Life-threatening food allergies weren’t something I came across much growing up—yes, I might have known a classmate or two who couldn’t enjoy the same PB&J I did everyday (to which I sympathized)—but back then, it wasn’t a totally common occurrence. Now, some 20 years later (ahem), food allergies appear to be developing in kids more than ever: A new study has found that as many as one in every 12 kids in the United States may have a food allergy, suggesting that prevalence of food allergies might be twice as high as past research indicates.
In 2008, the U.S. Centers for Disease Control and Prevention (CDC) estimated that approximately 3.9 percent of American children, or around 3 million kids, had food or digestive allergies. But a recent study, led by allergy specialist Ruchi Gupta, M.D., of Northwestern University Feinberg School of Medicine in Chicago, found that as many as 8 percent (or nearly 6 million) of American children have been diagnosed with a food allergy. What’s more, nearly 40 percent of those kids had suffered a severe reaction to certain foods, like airway restriction or a drop in blood pressure. The most common allergy was to peanuts, followed by milk, then shellfish.
The study’s authors surveyed nearly 40,000 U.S. adults who lived with a child under 18 through an online questionnaire. Parents reported whether or not their child showed any signs or symptoms of a food allergy, had ever been diagnosed with an allergy by a doctor, and/or had ever had a severe allergic reaction to food.
The research found that Asian and black children are more likely to have food allergies than white children, yet white children are more likely to get a confirmed diagnosis than Asian, black, or Hispanic children. Also, the incidences of food allergies in kids whose household income was less than $50,000 were lower than those kids whose families earned between $50,000 and $100,000 a year. Researchers suspect this might be because minority or low-income kids have less access to medical care, or because their parents might not be familiar with food allergies.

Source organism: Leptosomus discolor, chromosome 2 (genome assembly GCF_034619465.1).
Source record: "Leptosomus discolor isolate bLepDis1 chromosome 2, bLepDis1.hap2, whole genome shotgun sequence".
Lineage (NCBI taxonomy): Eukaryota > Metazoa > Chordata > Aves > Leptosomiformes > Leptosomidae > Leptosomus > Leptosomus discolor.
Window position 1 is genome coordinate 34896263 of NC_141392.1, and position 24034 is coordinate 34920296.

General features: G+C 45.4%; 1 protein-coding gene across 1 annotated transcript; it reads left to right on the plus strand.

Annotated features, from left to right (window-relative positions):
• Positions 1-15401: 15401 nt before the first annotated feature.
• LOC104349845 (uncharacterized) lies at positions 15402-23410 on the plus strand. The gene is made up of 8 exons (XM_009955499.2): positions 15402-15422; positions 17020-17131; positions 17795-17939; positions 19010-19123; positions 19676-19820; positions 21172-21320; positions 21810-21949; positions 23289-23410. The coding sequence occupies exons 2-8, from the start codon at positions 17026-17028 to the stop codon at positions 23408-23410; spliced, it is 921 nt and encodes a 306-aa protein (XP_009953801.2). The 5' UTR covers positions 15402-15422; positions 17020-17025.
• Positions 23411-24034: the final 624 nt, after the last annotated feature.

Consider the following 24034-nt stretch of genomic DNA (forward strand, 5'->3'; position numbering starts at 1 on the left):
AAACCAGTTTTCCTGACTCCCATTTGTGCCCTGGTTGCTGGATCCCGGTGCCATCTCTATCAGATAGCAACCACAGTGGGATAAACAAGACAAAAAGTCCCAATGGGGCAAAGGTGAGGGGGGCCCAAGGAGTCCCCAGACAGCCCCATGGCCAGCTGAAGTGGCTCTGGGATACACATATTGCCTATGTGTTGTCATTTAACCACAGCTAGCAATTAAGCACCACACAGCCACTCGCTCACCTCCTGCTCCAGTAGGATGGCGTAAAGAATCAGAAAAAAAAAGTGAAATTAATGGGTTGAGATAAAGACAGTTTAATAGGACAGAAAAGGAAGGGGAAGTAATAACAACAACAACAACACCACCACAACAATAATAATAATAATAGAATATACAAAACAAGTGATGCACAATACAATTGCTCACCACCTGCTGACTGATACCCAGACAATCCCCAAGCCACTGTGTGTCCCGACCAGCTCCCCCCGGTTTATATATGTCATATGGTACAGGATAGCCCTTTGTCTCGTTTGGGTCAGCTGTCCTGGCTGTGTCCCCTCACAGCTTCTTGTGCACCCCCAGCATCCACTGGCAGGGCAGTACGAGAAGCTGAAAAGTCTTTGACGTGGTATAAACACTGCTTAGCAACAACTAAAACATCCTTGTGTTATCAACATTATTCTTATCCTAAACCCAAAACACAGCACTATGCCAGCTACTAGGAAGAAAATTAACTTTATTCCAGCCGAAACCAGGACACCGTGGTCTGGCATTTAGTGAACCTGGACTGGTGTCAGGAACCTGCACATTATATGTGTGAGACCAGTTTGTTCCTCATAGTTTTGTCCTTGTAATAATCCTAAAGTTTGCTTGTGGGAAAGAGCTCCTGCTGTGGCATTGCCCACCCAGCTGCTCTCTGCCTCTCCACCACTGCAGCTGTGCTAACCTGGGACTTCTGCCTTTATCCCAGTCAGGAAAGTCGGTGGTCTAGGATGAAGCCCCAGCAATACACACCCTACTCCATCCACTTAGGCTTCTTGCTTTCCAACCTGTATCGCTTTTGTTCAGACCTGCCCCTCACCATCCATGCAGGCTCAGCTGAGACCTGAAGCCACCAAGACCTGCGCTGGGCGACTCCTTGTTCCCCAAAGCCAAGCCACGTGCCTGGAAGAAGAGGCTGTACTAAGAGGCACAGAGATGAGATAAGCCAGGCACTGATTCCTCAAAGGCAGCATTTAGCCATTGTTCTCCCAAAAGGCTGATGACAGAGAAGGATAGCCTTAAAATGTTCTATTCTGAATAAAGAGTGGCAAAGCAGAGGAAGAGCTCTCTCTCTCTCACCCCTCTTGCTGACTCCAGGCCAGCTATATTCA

According to the CDC, the number of kids with a food allergy went up 18 percent from 1997 to 2007—but the reasons for this are still unclear. Some experts suspect that the average Western diet of sugars, animal fats, and processed foods has lowered the number of healthy bacteria in our guts, making our immune systems more susceptible to developing allergies; others suspect that the novel proteins in GMOs may trigger food allergies, especially in kids. Still others feel that it’s simply a matter of parents and doctors being more aware of food allergies and their warning signs than they were 15 years ago.
Regardless, these latest findings confirm what many parents of children with food allergies already know—the health impact of food allergies is real and troubling. If you suspect your child may suffer from a food allergy, no matter how mild, take her to a certified specialist for testing. If the allergist finds she should avoid certain foods, double check the labels of everything she eats, ask about ingredients at restaurants, and work with your doctor to develop a food allergy action plan. Early detection is key, and might even save your child’s life.